Crucial Fact

  • His favourite word was important.

Last in Parliament April 1997, as Liberal MP for Portage—Interlake (Manitoba)

Lost his last election, in 1997, with 28% of the vote.

Statements in the House

Research And Development February 13th, 1995

Mr. Speaker, in this age of doing more with fewer resources, our government has already provided leadership in launching initiatives like the Canadian technology network, the Canadian medical discovery fund, the technology partnerships program, the environmental industries initiative, phase II of CANARIE and PRECARN. These initiatives use very limited government resources to lever very substantial efforts in science and research and technology; efforts which meet the needs of Canadians, which provide exciting careers for young Canadians.

I want to reassure the hon. member that even if our federal government resources are constricted in the short term, we shall not flag or fail in our efforts to be innovative, in our efforts to work with all Canadians to ensure a strong future.

Research Grants February 8th, 1995

Mr. Speaker, I would like to reiterate. The Reform Party has singled out individual components of what has been an extraordinary effort over a long period of time for the culture of this country supporting efforts in the universities, supporting the development of knowledge which has made a major contribution to the economy and to the well-being of Canadians.

Research Grants February 8th, 1995

Mr. Speaker, I believe the hon. member is referring to grants under the Social Sciences and Humanities Research Council, an independent arm's length body that has done a great service to university researchers and has provided a very important foundation for knowledge in the country.

Bankruptcy Act October 25th, 1994

Mr. Speaker, thank you for this opportunity to participate in the debate on this bill presented by the hon. member for Portneuf that would give employees and travelling salesmen higher priority than other creditors in the proceeds realized from the property of a bankrupt party.

The bill before us provides for payment up to a limit of $9,000 per person as the first priority in bankruptcy proceedings. The existing legislation does, in fact, cover workers. In it, workers benefit from a preferred claim to cover wages they earned during the six months immediately preceding the bankruptcy, for up to $2,000. The current legislation is not a perfect solution to the wage earner protection issue, but it is an immense improvement from the situation that existed before the Bankruptcy and Insolvency Act was amended in 1992 as a result of Bill C-22.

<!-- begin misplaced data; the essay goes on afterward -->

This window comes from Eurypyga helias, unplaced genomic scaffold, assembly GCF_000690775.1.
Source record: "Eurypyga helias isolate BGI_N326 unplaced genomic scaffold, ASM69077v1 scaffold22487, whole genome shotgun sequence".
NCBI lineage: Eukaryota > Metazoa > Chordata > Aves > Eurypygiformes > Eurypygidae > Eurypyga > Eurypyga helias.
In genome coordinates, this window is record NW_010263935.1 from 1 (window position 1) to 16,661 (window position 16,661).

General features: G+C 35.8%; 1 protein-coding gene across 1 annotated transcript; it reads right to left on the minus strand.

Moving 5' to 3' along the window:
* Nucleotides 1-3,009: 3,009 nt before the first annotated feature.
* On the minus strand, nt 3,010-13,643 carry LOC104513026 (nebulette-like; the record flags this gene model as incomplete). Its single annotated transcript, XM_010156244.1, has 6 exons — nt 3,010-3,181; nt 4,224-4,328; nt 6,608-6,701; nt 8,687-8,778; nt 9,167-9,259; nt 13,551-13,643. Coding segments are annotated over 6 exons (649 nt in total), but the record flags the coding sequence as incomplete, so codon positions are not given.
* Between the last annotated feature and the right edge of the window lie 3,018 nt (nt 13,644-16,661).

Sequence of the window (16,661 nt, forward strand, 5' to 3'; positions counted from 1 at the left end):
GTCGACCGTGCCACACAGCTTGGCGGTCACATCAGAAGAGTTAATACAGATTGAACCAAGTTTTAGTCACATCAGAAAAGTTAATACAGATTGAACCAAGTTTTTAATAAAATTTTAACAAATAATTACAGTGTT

Hon. members may recall that before then, workers had a preferred claim for only up to $500 in unpaid wages and commissions. That level was established in 1949, when $500 represented three months' wages. Since 1949, numerous attempts have been made to improve wage earner protection. In 1970, the report of the study committee on bankruptcy and insolvency legislation recommended doubling the preferred amount, from $500 to $1,000.

Bill C-60, tabled in 1975, contained a provision for the full super-priority of wage claims up to $2,000.

In 1980, the Standing Senate Committee on Banking, Trade and Commerce assessed three possible solutions. The first was to establish a super-priority for wage claims, ranking them before all secured creditors' claims. This is the solution proposed to us today by the hon. member for Portneuf.

The second proposal was to establish a modified priority for wage earners, ranking their claims before claims of creditors with security on current assets, such as cash, inventory or receivables.

The third possibility was the creation of a wage earner protection fund.

The committee maintained that administering super-priority and modified priority would be very difficult, the biggest problem being how to share the burden among the secured creditors, given the large number of possible guarantees. Super-priority was very likely to limit access to credit for labour-intensive industries. Payment would certainly not be guaranteed, much less the speed of payment.

The Senate committee recommended establishing a wage earner protection fund that would be financed by all employers, based on the number of their employees, and by employees themselves, who would contribute a modest amount.

So it went, that between the Senate committee report of 1980 and the new Bankruptcy and Insolvency Act of 1992, several more reports were to address the same perplexing issue of protecting the interests of wage earners.

In total, there have been seven bills and seven reports all trying to address this recurring issue. Super-priority has been proposed before. It has been examined and rejected, as has the proposal of a fund from government revenues or a tax.